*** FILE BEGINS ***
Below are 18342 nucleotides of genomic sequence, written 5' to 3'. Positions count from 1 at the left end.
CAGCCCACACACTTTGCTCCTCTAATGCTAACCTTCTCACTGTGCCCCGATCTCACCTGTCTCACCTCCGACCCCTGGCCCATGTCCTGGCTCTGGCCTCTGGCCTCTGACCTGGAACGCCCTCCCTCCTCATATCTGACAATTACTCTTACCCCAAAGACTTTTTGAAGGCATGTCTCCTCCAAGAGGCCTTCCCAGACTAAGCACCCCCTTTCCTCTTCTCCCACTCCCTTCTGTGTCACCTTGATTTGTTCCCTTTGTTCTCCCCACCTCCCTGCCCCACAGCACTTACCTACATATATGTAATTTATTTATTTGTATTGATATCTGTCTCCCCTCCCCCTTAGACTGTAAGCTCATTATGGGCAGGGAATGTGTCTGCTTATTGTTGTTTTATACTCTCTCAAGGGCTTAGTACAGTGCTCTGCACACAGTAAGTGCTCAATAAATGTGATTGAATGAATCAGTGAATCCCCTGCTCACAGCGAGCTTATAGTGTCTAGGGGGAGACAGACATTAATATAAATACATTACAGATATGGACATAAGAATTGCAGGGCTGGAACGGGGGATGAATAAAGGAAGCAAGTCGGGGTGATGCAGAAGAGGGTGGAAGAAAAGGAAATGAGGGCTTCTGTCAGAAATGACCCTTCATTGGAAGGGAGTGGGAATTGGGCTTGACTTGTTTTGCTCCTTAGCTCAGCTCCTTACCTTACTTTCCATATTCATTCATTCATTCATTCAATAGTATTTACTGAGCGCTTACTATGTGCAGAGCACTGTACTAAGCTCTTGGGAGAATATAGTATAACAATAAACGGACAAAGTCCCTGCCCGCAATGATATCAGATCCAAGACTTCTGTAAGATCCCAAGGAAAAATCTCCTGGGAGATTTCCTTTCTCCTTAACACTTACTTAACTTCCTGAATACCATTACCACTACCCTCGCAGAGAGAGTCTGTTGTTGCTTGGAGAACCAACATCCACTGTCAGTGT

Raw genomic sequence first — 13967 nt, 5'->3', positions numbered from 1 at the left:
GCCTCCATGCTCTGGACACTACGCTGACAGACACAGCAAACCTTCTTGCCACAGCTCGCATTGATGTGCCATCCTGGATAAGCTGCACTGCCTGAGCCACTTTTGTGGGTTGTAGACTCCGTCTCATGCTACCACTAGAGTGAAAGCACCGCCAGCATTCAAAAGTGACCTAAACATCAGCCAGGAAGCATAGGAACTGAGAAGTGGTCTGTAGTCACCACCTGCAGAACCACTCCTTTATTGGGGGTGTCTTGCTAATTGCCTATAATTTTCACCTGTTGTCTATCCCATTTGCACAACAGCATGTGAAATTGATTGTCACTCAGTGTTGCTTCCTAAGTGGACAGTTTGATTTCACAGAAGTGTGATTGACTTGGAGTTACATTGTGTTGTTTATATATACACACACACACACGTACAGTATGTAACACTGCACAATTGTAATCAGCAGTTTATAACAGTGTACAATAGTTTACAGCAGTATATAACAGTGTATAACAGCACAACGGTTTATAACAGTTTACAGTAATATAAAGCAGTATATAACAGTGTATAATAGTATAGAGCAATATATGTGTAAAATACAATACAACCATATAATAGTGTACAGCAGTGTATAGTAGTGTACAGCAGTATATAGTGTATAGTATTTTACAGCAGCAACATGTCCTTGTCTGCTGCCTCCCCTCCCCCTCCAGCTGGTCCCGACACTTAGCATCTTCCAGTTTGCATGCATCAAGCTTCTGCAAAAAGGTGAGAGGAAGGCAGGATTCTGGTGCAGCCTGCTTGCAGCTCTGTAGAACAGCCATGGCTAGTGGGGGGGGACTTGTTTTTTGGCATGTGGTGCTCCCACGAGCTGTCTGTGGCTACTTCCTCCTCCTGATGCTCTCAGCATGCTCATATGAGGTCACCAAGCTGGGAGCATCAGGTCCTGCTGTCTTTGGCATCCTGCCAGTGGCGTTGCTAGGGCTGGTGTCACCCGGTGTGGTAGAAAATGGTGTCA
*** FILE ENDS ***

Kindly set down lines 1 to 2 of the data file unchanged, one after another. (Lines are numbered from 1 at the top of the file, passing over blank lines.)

Below are 18342 nucleotides of genomic sequence, written 5' to 3'. Positions count from 1 at the left end.
CAGCCCACACACTTTGCTCCTCTAATGCTAACCTTCTCACTGTGCCCCGATCTCACCTGTCTCACCTCCGACCCCTGGCCCATGTCCTGGCTCTGGCCTCTGGCCTCTGACCTGGAACGCCCTCCCTCCTCATATCTGACAATTACTCTTACCCCAAAGACTTTTTGAAGGCATGTCTCCTCCAAGAGGCCTTCCCAGACTAAGCACCCCCTTTCCTCTTCTCCCACTCCCTTCTGTGTCACCTTGATTTGTTCCCTTTGTTCTCCCCACCTCCCTGCCCCACAGCACTTACCTACATATATGTAATTTATTTATTTGTATTGATATCTGTCTCCCCTCCCCCTTAGACTGTAAGCTCATTATGGGCAGGGAATGTGTCTGCTTATTGTTGTTTTATACTCTCTCAAGGGCTTAGTACAGTGCTCTGCACACAGTAAGTGCTCAATAAATGTGATTGAATGAATCAGTGAATCCCCTGCTCACAGCGAGCTTATAGTGTCTAGGGGGAGACAGACATTAATATAAATACATTACAGATATGGACATAAGAATTGCAGGGCTGGAACGGGGGATGAATAAAGGAAGCAAGTCGGGGTGATGCAGAAGAGGGTGGAAGAAAAGGAAATGAGGGCTTCTGTCAGAAATGACCCTTCATTGGAAGGGAGTGGGAATTGGGCTTGACTTGTTTTGCTCCTTAGCTCAGCTCCTTACCTTACTTTCCATATTCATTCATTCATTCATTCAATAGTATTTACTGAGCGCTTACTATGTGCAGAGCACTGTACTAAGCTCTTGGGAGAATATAGTATAACAATAAACGGACAAAGTCCCTGCCCGCAATGATATCAGATCCAAGACTTCTGTAAGATCCCAAGGAAAAATCTCCTGGGAGATTTCCTTTCTCCTTAACACTTACTTAACTTCCTGAATACCATTACCACTACCCTCGCAGAGAGAGTCTGTTGTTGCTTGGAGAACCAACATCCACTGTCAGTGT